Greta Lyons, Clinical Research Facility, Cambridge
I am an Endocrine Research Nurse working in a small multi-disciplinary team with aims of improving standards of care to patients (adults and children) with rare Resistance to Thyroid Hormone Alpha (RTHα) and Resistance to thyroid hormone Beta (RTHβ). Our team is involved both nationally and internationally in the care of these patients. As part of this process I am required to have an in-depth knowledge of RTH. I visit patients in their homes and within other hospital environments in order to give families and patients flexibility, particularly if they are unable to travel great distances. This also allows equity of access to the service for all patients with RTH. My paediatric and health visiting qualifications complements the skills required for this. My ultimate goal is to have an adaptable, collaborative working relationship with families and their local teams.
Over the last year the Endocrine nurses’ module has been in the process of being validated and will run at a new institution in the future. In order to move forward with my knowledge I attended two different symposia, using part of my award that has relevance to our patients with RTHα and RTHβ. I plan to use the remainder of the money, from the award, to go towards the paediatric endocrine module when this is established.
I attended a fantastic symposium on Attention Deficit Hyperactivity Disorder in Liverpool which was run by the ADHD foundation itself. I deliberately targeted this meeting as it was a very practical session for teachers, support workers, volunteers, and medical professionals. I was able to hear how children, their families and adults are affected by this condition and learn various methods to support them both at home and in the classroom.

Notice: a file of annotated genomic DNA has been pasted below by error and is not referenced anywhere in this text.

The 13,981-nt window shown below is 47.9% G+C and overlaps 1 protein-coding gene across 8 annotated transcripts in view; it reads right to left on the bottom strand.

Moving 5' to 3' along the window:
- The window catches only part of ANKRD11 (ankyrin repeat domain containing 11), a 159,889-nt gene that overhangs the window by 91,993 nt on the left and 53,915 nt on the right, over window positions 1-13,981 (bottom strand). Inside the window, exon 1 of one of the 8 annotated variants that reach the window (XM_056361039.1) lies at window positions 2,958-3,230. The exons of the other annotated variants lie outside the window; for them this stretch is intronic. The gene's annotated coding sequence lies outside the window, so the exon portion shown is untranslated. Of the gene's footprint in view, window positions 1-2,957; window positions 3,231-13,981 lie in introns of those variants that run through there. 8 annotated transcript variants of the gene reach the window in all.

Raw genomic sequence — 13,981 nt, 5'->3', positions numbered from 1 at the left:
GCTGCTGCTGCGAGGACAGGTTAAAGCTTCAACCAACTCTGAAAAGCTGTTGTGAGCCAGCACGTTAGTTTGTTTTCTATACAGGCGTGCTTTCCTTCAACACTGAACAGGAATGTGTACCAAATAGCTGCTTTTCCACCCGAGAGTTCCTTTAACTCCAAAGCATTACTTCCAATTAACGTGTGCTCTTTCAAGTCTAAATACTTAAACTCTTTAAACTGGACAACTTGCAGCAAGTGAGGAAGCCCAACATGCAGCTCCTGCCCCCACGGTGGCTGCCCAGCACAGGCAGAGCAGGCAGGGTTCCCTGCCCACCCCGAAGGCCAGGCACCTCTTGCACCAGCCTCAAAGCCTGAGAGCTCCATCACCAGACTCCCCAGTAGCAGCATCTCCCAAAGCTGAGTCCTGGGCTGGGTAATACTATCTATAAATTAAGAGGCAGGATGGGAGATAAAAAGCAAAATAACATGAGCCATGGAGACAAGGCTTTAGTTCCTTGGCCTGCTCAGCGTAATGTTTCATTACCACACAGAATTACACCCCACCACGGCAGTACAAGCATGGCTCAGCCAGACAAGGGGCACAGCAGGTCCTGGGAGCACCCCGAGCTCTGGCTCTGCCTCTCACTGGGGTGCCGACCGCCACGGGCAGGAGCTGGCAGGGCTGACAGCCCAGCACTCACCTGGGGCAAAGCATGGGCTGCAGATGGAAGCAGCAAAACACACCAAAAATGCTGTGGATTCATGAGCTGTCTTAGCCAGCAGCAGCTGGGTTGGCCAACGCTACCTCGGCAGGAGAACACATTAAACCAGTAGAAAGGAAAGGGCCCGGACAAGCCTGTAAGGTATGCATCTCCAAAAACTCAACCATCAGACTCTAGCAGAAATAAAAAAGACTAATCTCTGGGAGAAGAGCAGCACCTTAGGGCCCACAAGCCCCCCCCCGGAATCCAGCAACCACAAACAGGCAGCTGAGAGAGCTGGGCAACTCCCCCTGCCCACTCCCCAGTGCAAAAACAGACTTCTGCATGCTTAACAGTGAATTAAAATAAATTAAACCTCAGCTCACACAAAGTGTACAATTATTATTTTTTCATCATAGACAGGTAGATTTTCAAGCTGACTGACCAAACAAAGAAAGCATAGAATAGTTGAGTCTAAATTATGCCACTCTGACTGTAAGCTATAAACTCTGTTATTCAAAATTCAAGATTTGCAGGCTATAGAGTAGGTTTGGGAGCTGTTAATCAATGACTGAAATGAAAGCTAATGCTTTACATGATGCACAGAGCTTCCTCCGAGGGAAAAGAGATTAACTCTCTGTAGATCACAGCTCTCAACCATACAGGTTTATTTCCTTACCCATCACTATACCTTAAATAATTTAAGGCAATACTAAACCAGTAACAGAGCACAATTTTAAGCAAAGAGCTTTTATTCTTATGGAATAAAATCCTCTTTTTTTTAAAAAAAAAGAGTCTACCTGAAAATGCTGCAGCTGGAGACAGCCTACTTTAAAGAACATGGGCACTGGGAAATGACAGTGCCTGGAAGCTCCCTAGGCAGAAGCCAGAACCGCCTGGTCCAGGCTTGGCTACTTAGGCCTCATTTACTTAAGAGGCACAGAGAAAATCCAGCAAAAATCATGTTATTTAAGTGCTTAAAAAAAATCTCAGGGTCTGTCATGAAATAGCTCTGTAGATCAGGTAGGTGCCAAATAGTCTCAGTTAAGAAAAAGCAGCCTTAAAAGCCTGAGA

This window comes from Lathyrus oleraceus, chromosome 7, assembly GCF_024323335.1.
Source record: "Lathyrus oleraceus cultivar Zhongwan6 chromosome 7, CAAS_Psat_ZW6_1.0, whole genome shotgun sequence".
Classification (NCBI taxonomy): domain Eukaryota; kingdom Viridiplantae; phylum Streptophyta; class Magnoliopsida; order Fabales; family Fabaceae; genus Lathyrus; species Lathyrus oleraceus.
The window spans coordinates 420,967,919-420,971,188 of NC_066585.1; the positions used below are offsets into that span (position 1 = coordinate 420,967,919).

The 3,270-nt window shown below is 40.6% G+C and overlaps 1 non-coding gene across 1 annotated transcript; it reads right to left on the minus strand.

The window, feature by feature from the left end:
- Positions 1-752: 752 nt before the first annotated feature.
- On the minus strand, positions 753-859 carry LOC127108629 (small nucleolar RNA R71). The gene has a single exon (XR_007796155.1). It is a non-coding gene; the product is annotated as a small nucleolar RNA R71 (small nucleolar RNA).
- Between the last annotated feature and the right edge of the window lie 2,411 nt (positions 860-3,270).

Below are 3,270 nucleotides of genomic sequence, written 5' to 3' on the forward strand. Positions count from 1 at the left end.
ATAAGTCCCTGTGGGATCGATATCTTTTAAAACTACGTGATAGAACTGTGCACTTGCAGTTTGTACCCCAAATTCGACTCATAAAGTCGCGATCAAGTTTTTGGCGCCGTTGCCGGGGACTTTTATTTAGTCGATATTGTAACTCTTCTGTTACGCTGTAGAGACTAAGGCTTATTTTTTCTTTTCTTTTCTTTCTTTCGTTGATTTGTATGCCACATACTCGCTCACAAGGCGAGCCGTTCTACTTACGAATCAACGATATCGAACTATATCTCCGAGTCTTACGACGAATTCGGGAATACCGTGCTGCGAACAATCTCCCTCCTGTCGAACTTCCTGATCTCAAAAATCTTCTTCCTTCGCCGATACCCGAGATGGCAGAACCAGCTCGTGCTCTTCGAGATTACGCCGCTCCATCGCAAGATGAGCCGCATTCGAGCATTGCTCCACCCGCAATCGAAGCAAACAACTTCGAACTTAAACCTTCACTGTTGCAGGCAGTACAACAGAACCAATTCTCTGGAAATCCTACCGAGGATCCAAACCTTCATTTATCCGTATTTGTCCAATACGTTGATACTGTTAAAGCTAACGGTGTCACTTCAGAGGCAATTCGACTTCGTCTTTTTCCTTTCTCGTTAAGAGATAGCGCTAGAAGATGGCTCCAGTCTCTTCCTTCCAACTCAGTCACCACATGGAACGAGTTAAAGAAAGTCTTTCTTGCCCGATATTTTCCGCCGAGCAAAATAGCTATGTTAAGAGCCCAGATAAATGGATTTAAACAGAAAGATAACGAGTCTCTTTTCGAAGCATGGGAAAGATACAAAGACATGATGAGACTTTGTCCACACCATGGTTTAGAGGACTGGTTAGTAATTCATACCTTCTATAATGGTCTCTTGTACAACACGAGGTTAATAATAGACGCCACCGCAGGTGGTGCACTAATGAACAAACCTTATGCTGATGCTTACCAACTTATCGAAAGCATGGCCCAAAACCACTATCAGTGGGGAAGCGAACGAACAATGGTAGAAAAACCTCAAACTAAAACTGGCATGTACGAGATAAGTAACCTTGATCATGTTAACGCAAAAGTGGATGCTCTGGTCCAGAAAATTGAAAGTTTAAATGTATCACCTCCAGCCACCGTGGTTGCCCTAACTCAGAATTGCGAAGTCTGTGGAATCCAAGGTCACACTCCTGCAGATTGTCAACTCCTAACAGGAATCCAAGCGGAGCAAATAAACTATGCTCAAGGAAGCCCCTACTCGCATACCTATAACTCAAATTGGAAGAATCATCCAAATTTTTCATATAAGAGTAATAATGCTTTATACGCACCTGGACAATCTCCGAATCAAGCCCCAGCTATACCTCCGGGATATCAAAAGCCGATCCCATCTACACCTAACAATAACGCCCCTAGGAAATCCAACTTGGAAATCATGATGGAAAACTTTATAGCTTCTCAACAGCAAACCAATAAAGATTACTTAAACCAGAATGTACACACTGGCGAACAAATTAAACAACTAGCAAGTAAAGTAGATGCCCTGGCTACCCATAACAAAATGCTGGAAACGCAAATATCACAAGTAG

The second area that I was keen to focus on was Dyspraxia. I was able to attend an equally fantastic course run by the Dyspraxia Foundation in Manchester. This again was a course to inform parents, teachers, support staff, volunteers and health professionals in the best strategies in supporting families and adults with this condition.
Whilst both courses allowed me to glean a wealth of information and help for my patient leaflet, I was struck by the absolute determination and commitment of all attendees to provide the best care they were able to for their families.
Going forward I am now in the process of constructing a useful leaflet for our patients. I will also be developing a leaflet to help parents explain what thyroid hormone does to their child and how the condition of RTH can affect the individual. I believe this is a way of helping to improve communication, care and support for this patient group.
Due to the publicity of the award I have been invited to speak at British Thyroid Foundation patient support group meetings. I have not only enjoyed the audience/patient participation but it has given me a platform to inform people of our continued work here with our patients.
I am extremely grateful for the support from the British Thyroid Foundation and the Evelyn Ashley Smith award to have given me the opportunity to develop my knowledge in order for me to influence and strengthen the nursing and clinical care for our patients.